America’s Secret War Effort

Story by Andrea Gross; photos by Irv Green (unless otherwise noted)

 

I'm in Oak Ridge, Tennessee, and the gentleman across the table from me is telling me stories about a time when most Americans, including prominent senators, did the government’s bidding because… Well, just because they trusted the government to do the right thing. No bickering. No complaints. Not even any questions. These stories blow my mind.

On the airplane en route to Tennessee, I’d read articles about more partisan squabbling in Congress, more defiant businessmen, more people trying to advance their own interests at the expense of others. Now it occurs to me that, except for a few weeks after 9/11, I can't remember a time when the people of the United States were really united.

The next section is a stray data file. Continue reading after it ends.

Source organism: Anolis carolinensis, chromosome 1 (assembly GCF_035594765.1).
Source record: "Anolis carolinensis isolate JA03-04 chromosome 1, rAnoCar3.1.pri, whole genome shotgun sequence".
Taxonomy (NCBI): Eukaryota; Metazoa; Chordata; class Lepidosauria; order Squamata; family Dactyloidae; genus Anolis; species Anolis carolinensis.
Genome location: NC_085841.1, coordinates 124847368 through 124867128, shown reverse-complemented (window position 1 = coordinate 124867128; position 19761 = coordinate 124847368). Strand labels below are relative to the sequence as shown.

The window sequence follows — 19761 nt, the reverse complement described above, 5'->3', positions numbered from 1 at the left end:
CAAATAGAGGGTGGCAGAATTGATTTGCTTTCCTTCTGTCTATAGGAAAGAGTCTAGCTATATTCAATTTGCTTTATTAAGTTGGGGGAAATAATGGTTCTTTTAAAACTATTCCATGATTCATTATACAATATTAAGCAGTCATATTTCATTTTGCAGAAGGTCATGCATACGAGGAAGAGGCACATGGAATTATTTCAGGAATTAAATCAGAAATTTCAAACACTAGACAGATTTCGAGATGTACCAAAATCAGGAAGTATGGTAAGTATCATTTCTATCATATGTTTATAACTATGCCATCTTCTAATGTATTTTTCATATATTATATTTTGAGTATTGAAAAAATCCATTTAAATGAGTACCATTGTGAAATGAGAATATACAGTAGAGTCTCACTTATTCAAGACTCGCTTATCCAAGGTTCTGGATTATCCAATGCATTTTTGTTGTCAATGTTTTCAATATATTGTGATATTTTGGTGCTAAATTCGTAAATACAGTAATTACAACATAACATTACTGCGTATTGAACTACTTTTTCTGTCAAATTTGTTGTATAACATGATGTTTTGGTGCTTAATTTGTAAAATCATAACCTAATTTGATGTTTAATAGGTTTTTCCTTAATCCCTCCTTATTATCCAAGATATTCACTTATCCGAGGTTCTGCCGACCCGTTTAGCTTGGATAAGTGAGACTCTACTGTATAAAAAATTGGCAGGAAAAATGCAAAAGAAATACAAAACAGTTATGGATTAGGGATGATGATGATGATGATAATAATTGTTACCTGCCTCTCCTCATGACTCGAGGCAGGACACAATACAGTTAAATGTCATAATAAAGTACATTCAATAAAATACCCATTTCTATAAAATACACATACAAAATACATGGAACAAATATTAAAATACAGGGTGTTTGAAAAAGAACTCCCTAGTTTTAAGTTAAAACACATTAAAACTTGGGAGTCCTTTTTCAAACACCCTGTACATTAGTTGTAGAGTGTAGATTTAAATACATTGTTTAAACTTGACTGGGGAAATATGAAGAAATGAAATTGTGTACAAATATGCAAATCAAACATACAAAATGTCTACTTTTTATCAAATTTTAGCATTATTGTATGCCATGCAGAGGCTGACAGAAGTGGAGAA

But this gentleman is telling me that such a time existed not so very long ago. “During World War II,” he says, “extraordinary things happened,” and he continues to tell me about the “Secret City” that existed in his neck of the woods.

It happened like this: On August 2, 1939, President Roosevelt received a letter from Albert Einstein stating that there was reason to believe Nazi Germany was developing nuclear capabilities. Roosevelt realized that the United States had no choice but to do likewise — and to it faster.

Thus was born the Manhattan Project, a massive, top-secret, all-out effort by the United States government to develop nuclear capabilities.

Senators and Congressmen authorized the money without debate, knowing only that it was needed for a secret war effort. (Hmmm…. Can you imagine this happening today?)

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